Instead of carrying your business operations info in your head or have it stored in various files across your computer, document all of your office procedures. Also document computer and client info, so everything you need is in one place. You can do this with any word processing or spreadsheet program and create lists, templates, or checklists. I enter this information into Evernote Premium or a free program like Trello. If you need a hand in creating these checklists and templates, check out my 30-Minute Marketing Plans.
10. Bring a digital camera to record the event and/or record damages to personal property.
I wish I’d had a digital camera to record all that I witnessed during my evacuation from Hurricane Rita (I now own a Canon Powershot A630 as well an an iPhone). My sister took tons of pics, but I would’ve loved to have had the same opportunity. More importantly, however, is the need for a digital camera to record damage to your home and property.
In a wide-spread disaster, it can be at least a month, usually more, before your insurance adjuster will be able to assess damages to your property. In the meantime, however, you need to start repairs. Things like placing a tarp on your roof, boarding up broken windows, removing downed trees from your house or yard, or cleaning your refrigerator of spoiled food. In many cases, your insurance will cover the repairs or food replacement, but you need to carefully document the “before” scenario in order to receive compensation for your loss.
Bonus Tips: Accessing Daily Services.
You may need to get your mail or contact your medical professionals during a natural disaster. Unfortunately, I have bad news for you. Neither mail service nor any type of UPS/FedEx delivery services will operate during a natural disaster, and they may take weeks or months to resume.
During Hurricane Rita, our post office was completely closed for almost 2 months, since it flooded. It took us another 2 months for them to set up temporary quarters that allowed us to get our mail. Fortunately, most of what I needed in terms of paying bills could be done online. And, in many cases, your payments will be delayed due to the disaster. You’ll need to check with your individual providers to see if that holds true for you.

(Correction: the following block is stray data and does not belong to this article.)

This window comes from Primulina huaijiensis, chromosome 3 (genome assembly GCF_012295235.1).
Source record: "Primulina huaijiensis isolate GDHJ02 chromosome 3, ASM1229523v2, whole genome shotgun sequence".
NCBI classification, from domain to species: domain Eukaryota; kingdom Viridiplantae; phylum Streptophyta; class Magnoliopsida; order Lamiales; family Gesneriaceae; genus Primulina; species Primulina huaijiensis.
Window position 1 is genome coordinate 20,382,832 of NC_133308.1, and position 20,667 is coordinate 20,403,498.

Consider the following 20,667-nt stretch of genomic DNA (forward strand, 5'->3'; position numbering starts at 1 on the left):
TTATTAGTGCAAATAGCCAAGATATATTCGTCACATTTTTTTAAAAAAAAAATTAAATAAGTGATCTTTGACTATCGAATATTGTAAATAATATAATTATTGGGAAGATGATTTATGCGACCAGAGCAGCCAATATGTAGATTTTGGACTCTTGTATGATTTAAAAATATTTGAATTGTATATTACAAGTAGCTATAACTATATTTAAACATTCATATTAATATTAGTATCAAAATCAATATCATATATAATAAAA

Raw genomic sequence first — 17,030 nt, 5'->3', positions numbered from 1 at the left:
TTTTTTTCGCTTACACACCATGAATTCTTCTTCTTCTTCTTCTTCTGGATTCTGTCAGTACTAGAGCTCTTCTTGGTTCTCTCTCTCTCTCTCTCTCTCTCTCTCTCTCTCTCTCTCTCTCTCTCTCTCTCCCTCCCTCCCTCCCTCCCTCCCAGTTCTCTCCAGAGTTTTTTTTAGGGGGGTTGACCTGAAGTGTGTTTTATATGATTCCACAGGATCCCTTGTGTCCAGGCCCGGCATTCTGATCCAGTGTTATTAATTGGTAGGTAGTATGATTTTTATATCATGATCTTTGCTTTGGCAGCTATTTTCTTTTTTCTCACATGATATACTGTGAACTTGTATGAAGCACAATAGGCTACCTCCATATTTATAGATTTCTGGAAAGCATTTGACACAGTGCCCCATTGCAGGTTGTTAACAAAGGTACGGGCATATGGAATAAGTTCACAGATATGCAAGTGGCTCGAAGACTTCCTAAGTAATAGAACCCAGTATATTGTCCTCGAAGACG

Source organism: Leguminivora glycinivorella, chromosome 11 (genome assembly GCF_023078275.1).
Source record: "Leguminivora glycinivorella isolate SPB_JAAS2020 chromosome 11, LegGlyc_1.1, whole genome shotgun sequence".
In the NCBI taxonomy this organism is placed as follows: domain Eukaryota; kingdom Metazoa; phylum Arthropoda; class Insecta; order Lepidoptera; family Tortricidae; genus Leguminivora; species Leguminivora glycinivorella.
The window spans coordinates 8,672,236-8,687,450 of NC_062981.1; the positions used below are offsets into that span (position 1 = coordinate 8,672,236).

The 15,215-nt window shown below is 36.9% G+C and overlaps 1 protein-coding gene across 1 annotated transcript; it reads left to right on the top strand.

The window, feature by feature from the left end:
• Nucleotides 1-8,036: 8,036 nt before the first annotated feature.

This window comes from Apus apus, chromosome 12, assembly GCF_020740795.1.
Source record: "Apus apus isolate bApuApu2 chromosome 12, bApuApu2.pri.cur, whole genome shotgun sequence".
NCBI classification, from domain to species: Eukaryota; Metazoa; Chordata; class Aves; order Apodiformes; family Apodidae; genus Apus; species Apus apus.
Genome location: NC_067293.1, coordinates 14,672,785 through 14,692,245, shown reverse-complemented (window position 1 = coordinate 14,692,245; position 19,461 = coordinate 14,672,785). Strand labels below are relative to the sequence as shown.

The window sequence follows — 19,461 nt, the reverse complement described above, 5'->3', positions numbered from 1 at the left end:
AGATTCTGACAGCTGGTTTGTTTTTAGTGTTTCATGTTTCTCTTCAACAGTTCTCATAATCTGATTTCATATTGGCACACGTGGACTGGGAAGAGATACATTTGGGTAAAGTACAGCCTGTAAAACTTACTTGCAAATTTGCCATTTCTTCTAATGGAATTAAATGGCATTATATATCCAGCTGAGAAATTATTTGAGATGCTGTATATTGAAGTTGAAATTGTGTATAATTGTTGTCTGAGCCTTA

If you cannot return to your home, your doctors and pharmacies cannot open for business either and you will probably not be able to contact them. You will need to call your health insurance company for advice if you need to see an out-of-the-area doctor in the interim, especially if you have a PPO service. In terms of prescriptions, I refill my monthly ones online with a pharmacy with offices throughout the south. I hate to tell you not to use a local pharmacy, but that local pharmacy will be useless if you live in an area prone to hurricanes, as I do.
Don’t let a natural disaster destroy your business. Take some time now to prepare your business disaster plan, and get back into business as soon as you can!
About the Author Donna Gunter
Best-selling author Donna Gunter works with successful business owners who are experts in their fields and established in their industry and are seeking a way to stand out from their competitors. Using her Ideal Clients on Autopilot System©, she helps them determine the exact strategies to generate more qualified leads and better-paying clients with automated systems.